Sienna lifted his shirt from the pile and moved to his side, leaning down to dip it in the cold water and rinse out the blood.
“Don’t touch that.” Luca grabbed the shirt. He threw the crumpled garment to his side and leaned forward to the creek again. “I’ll clean it myself.”
Sienna stared down at him for a moment and bit her lip before she looked left and right along the bank. “We can follow the creek east. The gravel bar will make it harder to track us.”
“Where are we going?” Aida asked.
“To the Temple.” Sienna stepped up the creek a few steps and examined the rocky path.
Aida turned upstream. “I want to go west, to the mountains.” She still kept her plan to seek out Isma. Aida could lose the Kort in the mountains and still accomplish her goal.
“Nathan wants us to go to the Temple.”
Sienna turned. “The things Ian said, about the Writings…”
The gods didn’t care about Aida, much less include her in the Writings.
“He said there are some at the Temple who thought the same thing when you arrived.”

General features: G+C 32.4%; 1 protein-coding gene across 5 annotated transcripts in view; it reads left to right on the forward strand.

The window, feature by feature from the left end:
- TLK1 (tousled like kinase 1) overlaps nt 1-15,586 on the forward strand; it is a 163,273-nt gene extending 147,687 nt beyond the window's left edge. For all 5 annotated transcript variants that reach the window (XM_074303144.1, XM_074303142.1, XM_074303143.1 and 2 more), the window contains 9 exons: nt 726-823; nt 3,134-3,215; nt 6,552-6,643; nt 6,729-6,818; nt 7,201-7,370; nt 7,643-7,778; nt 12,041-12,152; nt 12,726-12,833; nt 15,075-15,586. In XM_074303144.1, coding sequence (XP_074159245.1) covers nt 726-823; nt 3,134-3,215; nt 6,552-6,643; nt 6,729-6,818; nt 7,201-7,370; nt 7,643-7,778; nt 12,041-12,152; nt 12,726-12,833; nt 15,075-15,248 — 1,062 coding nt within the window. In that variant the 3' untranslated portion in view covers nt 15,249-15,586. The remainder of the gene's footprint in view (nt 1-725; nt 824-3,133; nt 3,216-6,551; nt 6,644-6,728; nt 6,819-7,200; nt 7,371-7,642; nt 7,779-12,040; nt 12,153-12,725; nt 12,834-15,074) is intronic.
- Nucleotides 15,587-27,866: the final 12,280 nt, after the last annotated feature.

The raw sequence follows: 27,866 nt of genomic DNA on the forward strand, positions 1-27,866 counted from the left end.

“What? He never said anything.” Aida took a step toward her friend.
Luca grunted to her side as he brought more cold water up into his hair with his hands. He snatched the shirt from the ground next to him and held it under the water. “Yeah, isn’t it nice of him to mention that now.”
Sienna shifted her weight, and she looked down. “He said nobody else believed it at the time. It isn’t true.”
“Then why does he want us to go?” Aida asked.
“They have more information. And the actual Writings. You’ll be able to see for yourself.”
“Great,” Luca said. “We can walk for weeks so she can read Writings that supposedly don’t apply to her.”
“They’ll protect us too, from the Kort.”